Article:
But something both of these drafts have in common was that offensive linemen and cornerbacks went way higher than they deserved to. If you want to replace Derek Newton and Brice McCain with NFL-caliber players, they will have to be gotten in free agency. Since you asked, my vote is for Austin Howard of the Jets (highest-rated OT on walterfootball.com THAT DOESN'T POSSES LEFT TACKLE CHOPS. This means we can get him at value because we only need a Right Tackle, and he's young and improving so he could blossom into a great RT.) and Captain Munnerlyn of the Panthers (kind of a breakout player, but he hasn't gotten a lot of press despite playing on one of the best defenses in the league. I was just hearing from analysts how the Panthers have gotten great secondary play that allows them to put 8 in the box, which is a glowing endorsement, and I can name a half dozen cornerbacks whom I think will be chased more ardently by NFL executives. Finally, he's good enough to make our trio of cornerbacks one of the best in the league, but not so expensive that we absolutely can't keep both JoJo and Kareem if we wanted to)
Enough about free agency. You came for mock drafts, and mock drafts am I here to provide.
First-Pick.com Presents: Your 2014 Houston Texans!
First Round - Teddy Bridgewater, QB
I plan to provide some analysis on the draft picks. Teddy, however, I think you already know the guy. :)
Round 2 - Ryan Shazier, OLB/ILB, Ohio State
The word on the street is that OB-1 is looking for versatility and multiple packages for his defense. This reminds me of the hybrid 3-4/4-3 defenses during the Patriots dynasty, but also tells me that I need to find defensive players that can fit multiple systems and/or formations.
Ryan Shazier is everything the NFL has turned into the past few years: he's undersized but he's is so fast that it literally can turn into a flaw. He is expected to run a 40-yard dash in the 4.3s. At 230 pounds. In the 3-4, he can be an Inside Linebacker that can charge the backfield on most plays, and in the 4-3 he can be a Von Miller-like SAM backer. He needs to work on his coverage skills, but if we learned anything from that whole "HAR HAR! The Seahawks drafted Bruce Irvin! Wait...he's the rookie of the year?" fiasco, it's this: if a guy is fast enough to reach the backfield while the QB or RB is still back there holding the ball, he's a guy that can help your defense.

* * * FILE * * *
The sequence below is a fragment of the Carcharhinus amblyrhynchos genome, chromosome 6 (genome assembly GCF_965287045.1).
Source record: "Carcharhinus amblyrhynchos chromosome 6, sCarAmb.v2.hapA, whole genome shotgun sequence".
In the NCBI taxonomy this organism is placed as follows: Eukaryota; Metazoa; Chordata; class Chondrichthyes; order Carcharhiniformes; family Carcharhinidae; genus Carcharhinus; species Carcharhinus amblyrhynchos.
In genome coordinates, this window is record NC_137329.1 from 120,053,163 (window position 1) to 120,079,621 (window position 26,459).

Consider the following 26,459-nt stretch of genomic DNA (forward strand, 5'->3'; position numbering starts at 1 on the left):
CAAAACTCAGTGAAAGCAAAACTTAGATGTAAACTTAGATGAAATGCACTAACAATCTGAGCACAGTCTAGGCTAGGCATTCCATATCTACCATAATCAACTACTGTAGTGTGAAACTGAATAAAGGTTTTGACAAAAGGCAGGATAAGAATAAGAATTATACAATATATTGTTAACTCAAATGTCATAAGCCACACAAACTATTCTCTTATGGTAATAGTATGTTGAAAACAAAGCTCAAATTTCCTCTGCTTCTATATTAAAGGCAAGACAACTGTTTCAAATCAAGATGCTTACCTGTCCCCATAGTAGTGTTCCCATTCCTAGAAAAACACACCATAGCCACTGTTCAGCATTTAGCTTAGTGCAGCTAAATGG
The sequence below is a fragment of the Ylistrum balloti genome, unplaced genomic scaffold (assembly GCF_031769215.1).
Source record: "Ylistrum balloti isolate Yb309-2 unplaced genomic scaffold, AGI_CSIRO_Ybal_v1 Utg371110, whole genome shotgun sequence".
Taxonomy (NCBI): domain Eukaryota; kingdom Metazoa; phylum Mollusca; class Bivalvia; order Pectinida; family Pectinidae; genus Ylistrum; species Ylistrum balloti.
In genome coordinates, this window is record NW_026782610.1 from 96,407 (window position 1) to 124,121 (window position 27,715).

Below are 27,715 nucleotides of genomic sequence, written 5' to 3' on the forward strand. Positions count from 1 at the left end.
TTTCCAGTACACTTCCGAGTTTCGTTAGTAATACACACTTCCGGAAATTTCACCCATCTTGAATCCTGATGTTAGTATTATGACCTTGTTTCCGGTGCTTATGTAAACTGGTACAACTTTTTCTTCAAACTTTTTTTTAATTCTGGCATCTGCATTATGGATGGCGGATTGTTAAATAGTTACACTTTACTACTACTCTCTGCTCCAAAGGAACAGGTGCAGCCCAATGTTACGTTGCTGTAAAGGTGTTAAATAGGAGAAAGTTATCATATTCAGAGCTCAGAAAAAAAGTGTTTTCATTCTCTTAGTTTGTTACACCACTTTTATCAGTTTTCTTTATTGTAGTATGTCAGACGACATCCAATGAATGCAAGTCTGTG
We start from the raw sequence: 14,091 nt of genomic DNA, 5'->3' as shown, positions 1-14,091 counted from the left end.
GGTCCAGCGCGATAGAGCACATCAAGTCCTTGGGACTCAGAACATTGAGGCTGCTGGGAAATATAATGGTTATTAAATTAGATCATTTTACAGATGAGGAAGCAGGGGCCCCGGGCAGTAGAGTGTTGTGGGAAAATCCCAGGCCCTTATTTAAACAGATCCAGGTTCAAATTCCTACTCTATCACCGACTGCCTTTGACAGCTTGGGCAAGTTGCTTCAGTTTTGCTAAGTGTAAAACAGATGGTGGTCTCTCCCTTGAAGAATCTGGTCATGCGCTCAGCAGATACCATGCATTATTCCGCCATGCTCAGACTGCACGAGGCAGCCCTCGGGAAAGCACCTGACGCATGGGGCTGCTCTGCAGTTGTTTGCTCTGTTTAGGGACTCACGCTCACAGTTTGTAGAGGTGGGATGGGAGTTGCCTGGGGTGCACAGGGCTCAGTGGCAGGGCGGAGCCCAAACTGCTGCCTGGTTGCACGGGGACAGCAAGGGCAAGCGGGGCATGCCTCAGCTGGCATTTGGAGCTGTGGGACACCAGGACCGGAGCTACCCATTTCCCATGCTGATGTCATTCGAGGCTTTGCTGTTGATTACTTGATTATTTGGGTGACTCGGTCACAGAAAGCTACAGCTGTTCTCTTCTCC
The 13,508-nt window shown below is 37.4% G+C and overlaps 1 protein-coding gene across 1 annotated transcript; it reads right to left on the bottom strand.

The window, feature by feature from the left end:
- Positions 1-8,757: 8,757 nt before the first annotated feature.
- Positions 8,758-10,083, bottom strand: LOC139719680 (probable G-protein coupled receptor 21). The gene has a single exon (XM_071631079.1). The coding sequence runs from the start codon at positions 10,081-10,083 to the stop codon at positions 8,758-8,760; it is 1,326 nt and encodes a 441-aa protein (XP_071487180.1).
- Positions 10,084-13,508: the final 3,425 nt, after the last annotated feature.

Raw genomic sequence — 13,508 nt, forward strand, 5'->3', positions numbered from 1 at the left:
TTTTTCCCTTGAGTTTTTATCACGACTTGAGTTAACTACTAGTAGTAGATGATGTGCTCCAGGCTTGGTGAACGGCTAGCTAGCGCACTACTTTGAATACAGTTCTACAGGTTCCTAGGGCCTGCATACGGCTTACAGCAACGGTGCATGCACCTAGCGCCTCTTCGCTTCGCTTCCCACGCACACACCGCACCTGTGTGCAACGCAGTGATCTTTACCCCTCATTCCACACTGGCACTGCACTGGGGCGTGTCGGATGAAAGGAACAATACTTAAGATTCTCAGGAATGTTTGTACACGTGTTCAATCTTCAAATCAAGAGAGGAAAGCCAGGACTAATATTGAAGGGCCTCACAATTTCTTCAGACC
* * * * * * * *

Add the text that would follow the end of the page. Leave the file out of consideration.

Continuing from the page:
Round 3 - Ahmad Dixon, SS, Baylor
This dude is literally D.J. Swearinger as a Strong Safety. A little bigger, and a little weaker on coverage, but he's nasty, hard-hitting, fast, and with a great nose for the football. We don't know if Daniel Manning is coming back after this season, but I wouldn't mind if you had Swearinger and Dixon as our defensive backfield.
Round 4 - Charles Sims, RB, West Virginia
Oh my freaking Lord do I want this guy to be our next 1B Running Back. EDraft compares him to Matt Forte, and I think that would work greatly with us. I suspect that despite the new coach this team will continue to be run-first and ZBS because that's largely how we are built, and it favors a rookie QB - even one allegedly excellent at decision making and pre-snap planning - if the team is leaning on Arian Foster and a rookie backup running back to be the primary weapon. That said, Sims feels like, out of the three options available (himself, Carlos Hyde, a Brandon Jacobs/LaGarette Blount wrecking ball type, or an Andre Williams who reminds me of Ben Tate but doesn't really know how to block or catch well) the best choice. And think of the money we are saving by going with a rookie instead of paying Tate what Cleveland is gonna pay him!
Round 5 - Jay Prosch, FB, Auburn
This guy is a Houston Texan, plain and simple. Auburn made it to the BCS Title game off of 2 things: crazy luck and an absurdly awesome running game. Just like you can't talk about the great Cowboys run game of the 90s without shouting out to Moose Johnston, you can't brag about the awesomeness of the War Eagle run game without a nod to their awesome fullback. Furthermore, his character is JJ Watt-esque (transferred from Illinois to Auburn so he could return to his home state and care for his mother who was suffering from cancer) and he has decent speed on him for his size (projected to run a 4.6 40 at 250-plus pounds). If you have ever appreciated the Vonta Leach days, you have to love this pick.
Round 6 - DeVante Parker, WR, Louisville
This is more than just throwing Teddy a bone. Parker is seen as mainly a deep threat. He lacks sufficient size to beat press coverage, and doesn't have a lot of experience running intermediate routes during his time at Louisville. That said, he is still considered a legitimate threat for the long ball, and, given that the deep pass is Teddy's biggest weakness, I like the idea of helping his confidence by allowing him to inherit his favorite target for those bombs as he develops his accuracy on them.